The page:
Inspiring, real and heartwarming, Big Miracle is something of a miracle itself—a family film everyone in the family can love that doesn't talk down to its audience and makes more salient political points than Free Willy or Dolphin Tale. It's the true story of the attempted rescue in 1988 of three whales trapped beneath the ice in Barrow, Alaska, an effort that brought an international community—continually at odds with each other—temporarily together for the purpose of freeing these magnificent creatures. Box office may not be a huge splash, but word of mouth should be good for this whale of a tale that could drive decent business throughout February due to a dearth of good fare for kids and their restless parents.
Although the whales are clearly the star of the show, the plot revolves around the sometimes precarious relationships of the people trying to save them. Chief among these is cameraman/newsman Adam (John Krasinski) who is in Barrow working on a mundane story when he discovers the plight of the whales He tells his ex-girlfriend (Drew Barrymore), a hot-tempered, fiercely devoted Greenpeace activist, who jumps on it and immediately tries to get the National Guard involved. At the same time, a PR-conscious big oil executive (Ted Danson) decides to get his company involved knowing the free publicity can only engender good will towards his unfeeling corporation, which could boost his plans to drill in the Alaskan Arctic Circle. In no time, the whole situation goes viral (and this is 1988, well before the internet would have this around the world in minutes) as the military, the Russians and even President Ronald Reagan wade into the fray. A subplot about Adam's infatuation with an ambitious newswoman (Kristen Bell) does nothing to advance the story, and eventually gets pushed to the background as the rescue effort intensifies. The bulk of the film-and its heart-is set around the heroic efforts of everyone involved to bring this to a happy ending. Particularly touching are scenes where Barrymore dives into the freezing water hole to make direct contact with the whales, a feat fraught with danger.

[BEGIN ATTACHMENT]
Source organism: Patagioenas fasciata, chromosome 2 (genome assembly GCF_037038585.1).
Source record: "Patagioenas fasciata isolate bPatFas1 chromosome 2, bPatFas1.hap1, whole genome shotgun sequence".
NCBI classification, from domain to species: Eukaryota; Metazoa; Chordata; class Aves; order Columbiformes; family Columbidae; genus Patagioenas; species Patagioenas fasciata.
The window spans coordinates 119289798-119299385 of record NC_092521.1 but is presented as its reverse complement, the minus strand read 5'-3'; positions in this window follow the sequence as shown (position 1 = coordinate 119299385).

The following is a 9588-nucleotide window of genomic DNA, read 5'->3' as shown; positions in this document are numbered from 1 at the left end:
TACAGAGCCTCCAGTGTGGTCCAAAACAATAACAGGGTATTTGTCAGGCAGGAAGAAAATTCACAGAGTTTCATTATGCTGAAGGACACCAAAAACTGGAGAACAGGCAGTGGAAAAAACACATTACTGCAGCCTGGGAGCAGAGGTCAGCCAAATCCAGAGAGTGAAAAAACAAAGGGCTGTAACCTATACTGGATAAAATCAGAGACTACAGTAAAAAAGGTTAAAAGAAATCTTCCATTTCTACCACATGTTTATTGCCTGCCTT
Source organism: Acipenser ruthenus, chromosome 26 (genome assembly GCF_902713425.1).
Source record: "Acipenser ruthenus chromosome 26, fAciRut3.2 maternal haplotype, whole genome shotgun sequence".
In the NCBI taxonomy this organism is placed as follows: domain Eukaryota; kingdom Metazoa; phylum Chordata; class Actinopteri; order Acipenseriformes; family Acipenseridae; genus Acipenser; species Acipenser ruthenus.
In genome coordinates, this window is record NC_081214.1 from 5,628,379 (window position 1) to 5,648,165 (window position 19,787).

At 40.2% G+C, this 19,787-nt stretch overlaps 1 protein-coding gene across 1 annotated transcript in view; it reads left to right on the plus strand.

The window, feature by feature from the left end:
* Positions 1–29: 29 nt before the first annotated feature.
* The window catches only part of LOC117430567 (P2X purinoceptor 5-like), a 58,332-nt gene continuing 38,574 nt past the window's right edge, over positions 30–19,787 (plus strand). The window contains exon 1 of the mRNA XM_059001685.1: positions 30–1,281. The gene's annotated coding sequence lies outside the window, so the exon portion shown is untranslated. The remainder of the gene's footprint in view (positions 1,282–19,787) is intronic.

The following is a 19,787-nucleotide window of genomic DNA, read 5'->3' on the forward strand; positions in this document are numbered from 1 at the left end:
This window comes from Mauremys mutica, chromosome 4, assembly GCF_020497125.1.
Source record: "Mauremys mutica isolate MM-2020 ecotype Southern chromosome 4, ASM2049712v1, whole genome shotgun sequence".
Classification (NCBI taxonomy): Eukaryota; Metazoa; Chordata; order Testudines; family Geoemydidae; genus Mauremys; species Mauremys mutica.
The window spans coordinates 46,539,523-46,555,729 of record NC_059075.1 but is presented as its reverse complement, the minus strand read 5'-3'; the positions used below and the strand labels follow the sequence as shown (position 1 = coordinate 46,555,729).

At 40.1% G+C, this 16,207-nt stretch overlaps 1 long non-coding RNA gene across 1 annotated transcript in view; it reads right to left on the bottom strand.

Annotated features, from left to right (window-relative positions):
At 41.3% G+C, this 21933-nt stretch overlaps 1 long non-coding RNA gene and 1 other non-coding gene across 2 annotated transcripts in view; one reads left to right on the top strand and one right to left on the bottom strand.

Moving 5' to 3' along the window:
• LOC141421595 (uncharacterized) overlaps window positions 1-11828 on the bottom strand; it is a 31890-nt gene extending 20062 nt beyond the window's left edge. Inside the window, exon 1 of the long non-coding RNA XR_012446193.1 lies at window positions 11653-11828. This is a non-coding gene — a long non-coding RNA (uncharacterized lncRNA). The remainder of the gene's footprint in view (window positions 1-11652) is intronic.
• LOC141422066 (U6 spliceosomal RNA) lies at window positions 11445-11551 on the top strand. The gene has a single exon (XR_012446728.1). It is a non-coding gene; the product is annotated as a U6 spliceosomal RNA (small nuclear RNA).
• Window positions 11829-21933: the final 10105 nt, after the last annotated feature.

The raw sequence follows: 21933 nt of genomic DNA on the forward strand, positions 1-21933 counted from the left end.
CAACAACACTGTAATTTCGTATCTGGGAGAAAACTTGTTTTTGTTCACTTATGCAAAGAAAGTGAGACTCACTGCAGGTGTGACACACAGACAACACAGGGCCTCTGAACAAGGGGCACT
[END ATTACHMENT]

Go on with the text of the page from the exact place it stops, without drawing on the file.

That this is all based on true events makes up for some of the more obvious "movie moments" designed to manipulate the audience's heartstrings. Real news footage and use of the network anchors of the time is nicely integrated into re-created scenes of the event, and adds gravitas to the proceedings. Director Ken Kwapis also makes sure the film doesn't drift too heavily into polemics while still managing let Big Miracle get in a few digs at Cold War politics and big business. None of the stars are going to win Oscars here, but after first half hour, Barrymore's one-note character softens a bit and begins to grow on you. Krasinski is a likeable presence while Danson, an environmentalist himself, has some fun with his gas-guzzling role. Bell overdoes it and seems superfluous while Adam's indigenous sidekick Ahmaogak Sweeney is perfectly cast. Cliff Eidelman's sweeping score is by the numbers but John Bailey's gorgeous cinematography soars. The whales—in truth, robots—look real at all times, and we care about them as if they were.
Cast: Drew Barrymore, John Krasinski, Ted Danson, Kathy Baker, Kristen Bell, Ahmaogak Sweeney, Tim Blake Nelson, Vinessa Shaw, Dermot Mulroney
Director: Ken Kwapis
Screenwriters: Jack Amiel, Michael Begler
Producers: Tim Bevan, Eric Fellner, Liza Chasin, Steve Golin, Michael Sugar
Rating: PG for language
Running Time: 107 min
Release Date: February 3, 2012